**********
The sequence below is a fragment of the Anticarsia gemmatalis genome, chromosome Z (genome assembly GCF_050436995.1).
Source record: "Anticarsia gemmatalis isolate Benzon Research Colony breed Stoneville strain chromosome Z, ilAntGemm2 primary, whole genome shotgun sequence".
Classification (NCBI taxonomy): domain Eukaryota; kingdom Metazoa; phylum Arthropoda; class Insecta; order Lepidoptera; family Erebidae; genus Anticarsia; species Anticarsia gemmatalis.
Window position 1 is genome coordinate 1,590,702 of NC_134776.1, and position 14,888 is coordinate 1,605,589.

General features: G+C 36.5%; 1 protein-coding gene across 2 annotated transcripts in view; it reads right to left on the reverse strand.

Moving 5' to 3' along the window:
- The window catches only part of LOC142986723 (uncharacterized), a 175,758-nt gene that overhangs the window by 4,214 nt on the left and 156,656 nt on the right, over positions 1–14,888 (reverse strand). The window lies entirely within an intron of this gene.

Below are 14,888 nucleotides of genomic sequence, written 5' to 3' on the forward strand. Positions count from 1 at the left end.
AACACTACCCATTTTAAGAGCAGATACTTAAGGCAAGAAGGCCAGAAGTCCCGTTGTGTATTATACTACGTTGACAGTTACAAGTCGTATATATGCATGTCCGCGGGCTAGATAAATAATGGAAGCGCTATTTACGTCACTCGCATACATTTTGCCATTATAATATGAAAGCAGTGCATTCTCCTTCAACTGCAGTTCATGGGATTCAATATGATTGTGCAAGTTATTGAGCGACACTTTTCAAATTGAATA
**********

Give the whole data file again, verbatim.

The sequence below is a fragment of the Anticarsia gemmatalis genome, chromosome Z (genome assembly GCF_050436995.1).
Source record: "Anticarsia gemmatalis isolate Benzon Research Colony breed Stoneville strain chromosome Z, ilAntGemm2 primary, whole genome shotgun sequence".
Classification (NCBI taxonomy): domain Eukaryota; kingdom Metazoa; phylum Arthropoda; class Insecta; order Lepidoptera; family Erebidae; genus Anticarsia; species Anticarsia gemmatalis.
Window position 1 is genome coordinate 1,590,702 of NC_134776.1, and position 14,888 is coordinate 1,605,589.

General features: G+C 36.5%; 1 protein-coding gene across 2 annotated transcripts in view; it reads right to left on the reverse strand.

Moving 5' to 3' along the window:
- The window catches only part of LOC142986723 (uncharacterized), a 175,758-nt gene that overhangs the window by 4,214 nt on the left and 156,656 nt on the right, over positions 1–14,888 (reverse strand). The window lies entirely within an intron of this gene.

Below are 14,888 nucleotides of genomic sequence, written 5' to 3' on the forward strand. Positions count from 1 at the left end.
AACACTACCCATTTTAAGAGCAGATACTTAAGGCAAGAAGGCCAGAAGTCCCGTTGTGTATTATACTACGTTGACAGTTACAAGTCGTATATATGCATGTCCGCGGGCTAGATAAATAATGGAAGCGCTATTTACGTCACTCGCATACATTTTGCCATTATAATATGAAAGCAGTGCATTCTCCTTCAACTGCAGTTCATGGGATTCAATATGATTGTGCAAGTTATTGAGCGACACTTTTCAAATTGAATA